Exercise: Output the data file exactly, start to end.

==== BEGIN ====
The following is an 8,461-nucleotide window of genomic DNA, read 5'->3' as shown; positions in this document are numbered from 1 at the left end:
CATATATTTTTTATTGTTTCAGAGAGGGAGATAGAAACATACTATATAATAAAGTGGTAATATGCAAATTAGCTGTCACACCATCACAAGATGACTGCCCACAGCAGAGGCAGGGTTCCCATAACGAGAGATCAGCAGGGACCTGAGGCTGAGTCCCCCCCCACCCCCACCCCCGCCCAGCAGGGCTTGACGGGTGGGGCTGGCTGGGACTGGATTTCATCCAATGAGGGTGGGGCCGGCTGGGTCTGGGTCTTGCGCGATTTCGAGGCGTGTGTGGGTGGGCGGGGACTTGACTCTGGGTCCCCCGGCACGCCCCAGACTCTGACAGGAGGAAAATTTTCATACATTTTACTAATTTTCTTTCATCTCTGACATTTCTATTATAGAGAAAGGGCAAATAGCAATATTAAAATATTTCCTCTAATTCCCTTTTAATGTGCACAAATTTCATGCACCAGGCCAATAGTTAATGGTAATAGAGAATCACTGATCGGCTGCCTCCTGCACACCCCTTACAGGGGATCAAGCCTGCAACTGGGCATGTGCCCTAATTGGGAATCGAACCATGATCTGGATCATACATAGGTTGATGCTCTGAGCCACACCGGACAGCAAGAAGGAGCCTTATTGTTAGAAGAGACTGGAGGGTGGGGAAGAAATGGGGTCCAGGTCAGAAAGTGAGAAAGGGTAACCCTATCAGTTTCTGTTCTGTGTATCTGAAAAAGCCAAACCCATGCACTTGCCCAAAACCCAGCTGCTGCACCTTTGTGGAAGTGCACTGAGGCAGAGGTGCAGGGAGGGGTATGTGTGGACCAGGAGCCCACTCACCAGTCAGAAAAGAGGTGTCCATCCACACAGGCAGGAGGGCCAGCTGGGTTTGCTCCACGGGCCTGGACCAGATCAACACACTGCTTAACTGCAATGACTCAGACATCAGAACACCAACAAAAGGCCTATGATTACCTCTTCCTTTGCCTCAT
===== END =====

The following is an 8,461-nucleotide window of genomic DNA, read 5'->3' as shown; positions in this document are numbered from 1 at the left end:
CATATATTTTTTATTGTTTCAGAGAGGGAGATAGAAACATACTATATAATAAAGTGGTAATATGCAAATTAGCTGTCACACCATCACAAGATGACTGCCCACAGCAGAGGCAGGGTTCCCATAACGAGAGATCAGCAGGGACCTGAGGCTGAGTCCCCCCCCACCCCCACCCCCGCCCAGCAGGGCTTGACGGGTGGGGCTGGCTGGGACTGGATTTCATCCAATGAGGGTGGGGCCGGCTGGGTCTGGGTCTTGCGCGATTTCGAGGCGTGTGTGGGTGGGCGGGGACTTGACTCTGGGTCCCCCGGCACGCCCCAGACTCTGACAGGAGGAAAATTTTCATACATTTTACTAATTTTCTTTCATCTCTGACATTTCTATTATAGAGAAAGGGCAAATAGCAATATTAAAATATTTCCTCTAATTCCCTTTTAATGTGCACAAATTTCATGCACCAGGCCAATAGTTAATGGTAATAGAGAATCACTGATCGGCTGCCTCCTGCACACCCCTTACAGGGGATCAAGCCTGCAACTGGGCATGTGCCCTAATTGGGAATCGAACCATGATCTGGATCATACATAGGTTGATGCTCTGAGCCACACCGGACAGCAAGAAGGAGCCTTATTGTTAGAAGAGACTGGAGGGTGGGGAAGAAATGGGGTCCAGGTCAGAAAGTGAGAAAGGGTAACCCTATCAGTTTCTGTTCTGTGTATCTGAAAAAGCCAAACCCATGCACTTGCCCAAAACCCAGCTGCTGCACCTTTGTGGAAGTGCACTGAGGCAGAGGTGCAGGGAGGGGTATGTGTGGACCAGGAGCCCACTCACCAGTCAGAAAAGAGGTGTCCATCCACACAGGCAGGAGGGCCAGCTGGGTTTGCTCCACGGGCCTGGACCAGATCAACACACTGCTTAACTGCAATGACTCAGACATCAGAACACCAACAAAAGGCCTATGATTACCTCTTCCTTTGCCTCAT